The state is looking for someone to buy its oil.
The Alaska Department of Natural Resources wants to know if any commercial petroleum processors with good credit are interested in bidding for some or all of its North Slope royalty in-kind oil supply when the current contract expires in early 2014.
After receiving an inquiry from a potential buyer, the state is now soliciting oil refineries in Alaska and the West Coast, and from the major North Slope producers. State statute requires the natural resources commissioner to either hold a competitive sale for royalty in-kind oil or determine that the best interest of the state can be met without such a sale.
The informal solicitation could lead to a competitive sale sometime soon.
If the state holds an auction, it would be the first for North Slope oil since 1984, according to Kevin Banks, a petroleum market analyst with the Division of Oil and Gas.
Through its lease terms, Alaska gets a cut of all oil produced in the state but it can choose to take its share either in dollars (royalty in value) or in actual barrels (royalty in kind). State statute places a preference on claiming royalty in kind whenever possible because the state can potentially earn more by selling oil directly on the open market.
Although one potential benefit of buying royalty in kind is the possibility of beating the market price, Banks said the state is aiming to sell the oil at a price equivalent to its royalty in value, plus bonus bids and special commitments. The stability of supply provides an incentive for buying from the state over other potential suppliers, he said.
The state asked companies to respond by the end of the month.
The state is currently selling its North Slope royalty in-kind oil to Flint Hills Resources LLC for its North Pole refinery, under a 10-year contract set to expire March 31, 2014.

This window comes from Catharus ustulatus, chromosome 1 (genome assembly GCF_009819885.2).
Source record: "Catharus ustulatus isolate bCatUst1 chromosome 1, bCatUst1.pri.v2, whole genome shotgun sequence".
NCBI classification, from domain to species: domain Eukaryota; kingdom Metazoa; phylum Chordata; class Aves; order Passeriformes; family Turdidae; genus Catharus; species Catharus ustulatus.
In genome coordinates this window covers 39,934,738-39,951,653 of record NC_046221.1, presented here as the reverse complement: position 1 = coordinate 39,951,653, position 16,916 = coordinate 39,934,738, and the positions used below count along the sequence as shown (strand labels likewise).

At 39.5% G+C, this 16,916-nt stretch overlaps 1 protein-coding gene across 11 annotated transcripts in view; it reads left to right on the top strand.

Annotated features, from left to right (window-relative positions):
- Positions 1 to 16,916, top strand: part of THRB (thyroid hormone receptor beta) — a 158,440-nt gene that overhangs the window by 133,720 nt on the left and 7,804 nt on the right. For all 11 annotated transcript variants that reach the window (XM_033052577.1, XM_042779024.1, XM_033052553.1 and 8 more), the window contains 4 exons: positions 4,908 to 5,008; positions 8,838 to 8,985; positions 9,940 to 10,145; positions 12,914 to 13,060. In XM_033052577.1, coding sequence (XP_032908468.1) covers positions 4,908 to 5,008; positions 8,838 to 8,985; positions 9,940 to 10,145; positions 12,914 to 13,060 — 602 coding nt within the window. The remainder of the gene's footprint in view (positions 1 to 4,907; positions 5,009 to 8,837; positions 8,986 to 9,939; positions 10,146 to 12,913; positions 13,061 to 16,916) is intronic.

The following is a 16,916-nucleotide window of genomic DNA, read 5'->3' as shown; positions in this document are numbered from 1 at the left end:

The current effort would use that contract as a model.
After a failed effort to sell its royalty in-kind oil to nontraditional investors in the early 1980s, the state began focusing its sales pitch on commercial petroleum processors.
Throughout the 1980s and 1990s, the state also required a letter of credit from potential buyers. It relaxed the provision some for Flint Hills, requiring instead a financial guarantee from its parent company, Koch Industries Inc., and regular financial analyses.
While the royalty in-kind contract historically includes provisions to process a certain amount of oil in Alaska and to hire locally, to the extent the state can legally compel a company to do so, the Flint Hills contract started the process of "special commitments" to ease consumer fuel prices in Alaska and to increase the supply of crude oil for local use.
Ideas originate from the bidder. The 2004 Flint Hills contract included commitments to use the Alaska Railroad, to promote the Fairbanks International Airport and to maintain parity for gasoline prices between Fairbanks and Anchorage, among other commitments.
By ERIC LIDJI